Elaine Leong (Malaysia, AC07-09)
March 8 marked a dramatic turn in Malaysia’s political history when the Opposition (the People’s Alliance) denied the National Front (Barisan Nasional) a two-thirds majority in the 2008 General Election. Some even went so far as to call it the “Malaysian Revolution”; indeed, it was a result that not only dealt a massive blow to the National Front which has been in power since Malaysia’s independence 50 years ago but also sent shockwaves throughout the country: for the first time in history, not one, but five prominent Malaysian bloggers were voted into the Parliament.
A lot has been said about the Internet’s role in American politics over the last six months, but the Malaysian general election has probably seen the most dramatic effect the Internet has had on politics so far. Although mainstream media in Malaysia is privately owned, their licenses are held by those closely connected to the constituent parties of the National Front. Over time, this has given the mainstream media a bad reputation as mouthpieces of the National Front. Public dissatisfaction with what they see as censored and controlled news, coupled with the rise of blogs and Youtube, were used effectively by the Opposition to campaign against the National Front.
Prem Chandran, chief of the Internet news portal Malaysiakini argues that the Internet has made such an impact because issues that make a difference, such as corruption and interference in the judiciary were only carried on news sites like Malaysiakini. Raja Petra Kamaruddin, owner of Malaysia-today.net feels that the Internet’s biggest contribution was to get the middle class to the voting ballots. According to an interview by Singapore’s Strait Times, Raja Petra argues that the middle class were no longer saying “let’s not bother”. Suddenly, it was “let’s go and give the opposition a chance.”
There appears to be truth in his words. There were large swings in urban and rural areas to the favour of the opposition especially amongst first-time young voters. The five prominent bloggers who gained parliamentary seats were internationally renowned blogger Jeff Ooi, Oxford graduate Tony Pua, Elizabeth Wong, Nik Azmi Nik Ahmed and Tian Chua (a former political prisoner). The only prominent blogger who lost was Badrul Hisham Shaharin, and he lost to Prime Minister Abdullah Badawi’s controversial son-in-law.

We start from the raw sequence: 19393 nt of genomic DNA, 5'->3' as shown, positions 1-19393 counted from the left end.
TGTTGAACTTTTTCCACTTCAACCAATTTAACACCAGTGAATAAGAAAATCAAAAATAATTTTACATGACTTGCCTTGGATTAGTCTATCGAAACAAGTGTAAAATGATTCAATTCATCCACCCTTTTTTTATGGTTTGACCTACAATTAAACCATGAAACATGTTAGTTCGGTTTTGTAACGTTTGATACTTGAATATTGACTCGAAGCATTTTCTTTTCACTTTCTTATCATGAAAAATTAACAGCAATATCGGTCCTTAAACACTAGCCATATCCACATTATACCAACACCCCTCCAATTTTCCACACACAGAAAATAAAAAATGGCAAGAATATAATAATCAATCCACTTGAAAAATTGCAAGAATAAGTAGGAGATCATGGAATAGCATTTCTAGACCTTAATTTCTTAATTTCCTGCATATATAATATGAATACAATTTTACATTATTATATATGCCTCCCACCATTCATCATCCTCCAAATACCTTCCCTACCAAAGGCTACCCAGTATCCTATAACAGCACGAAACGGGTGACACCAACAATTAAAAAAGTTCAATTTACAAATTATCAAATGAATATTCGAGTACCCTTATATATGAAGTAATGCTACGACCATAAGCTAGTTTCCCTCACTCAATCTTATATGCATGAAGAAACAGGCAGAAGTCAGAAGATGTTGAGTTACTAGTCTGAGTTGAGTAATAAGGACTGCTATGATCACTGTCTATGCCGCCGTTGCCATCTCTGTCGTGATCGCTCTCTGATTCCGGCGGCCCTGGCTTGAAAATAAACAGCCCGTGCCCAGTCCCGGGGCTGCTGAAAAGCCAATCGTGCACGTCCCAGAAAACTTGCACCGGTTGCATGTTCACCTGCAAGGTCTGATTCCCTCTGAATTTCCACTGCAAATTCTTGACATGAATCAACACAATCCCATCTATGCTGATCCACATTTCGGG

Jeff Ooi and Tony Pua both blogged live from the Parliament on the 28th of April. Quoting from the Star newspaper, Jeff Ooi explained, “I did it because there was a long list of MPs waiting to be sworn in and I had ample time to do it. One cannot stop information, it is flowing every second.”
Ironically, it was the government’s policy of developing a Multimedia Super Corridor that allowed urban voters access to information not available in government-controlled mainstream media. To reach out to the rural areas, SMS (text messages) and Malaysiakini’s Internet-streamed television programmes which were then copied onto discs were used.
Nationally, the government only won 51% of the vote and would have lost the elections if not for the eastern states of Sarawak and Sabah. Whether or not the Opposition manages to do a better job than the current government remains to be seen, but it has certainly given some Malaysians a reason to be optimistic.
What cannot be denied is the phenomenal impact the Internet has had on the last Malaysian General Election, but it must be kept in mind that what is read on the Internet be it written by a prominent blogger or not may not necessarily be accurate. As Lee Yun-Ni put it, “Most blogs are set up by people who are so emotionally worked up by the lack of freedom in the mainstream media that they tend to have a biased opinion; what we need is a completely neutral media to compromise this.”
It may not be impossible with five opposition-led state governments taking office in Malaysia to completely reform the media scene. For the moment, the Malaysian political scene still lies in uncertainty.
– United World College Student Magazine –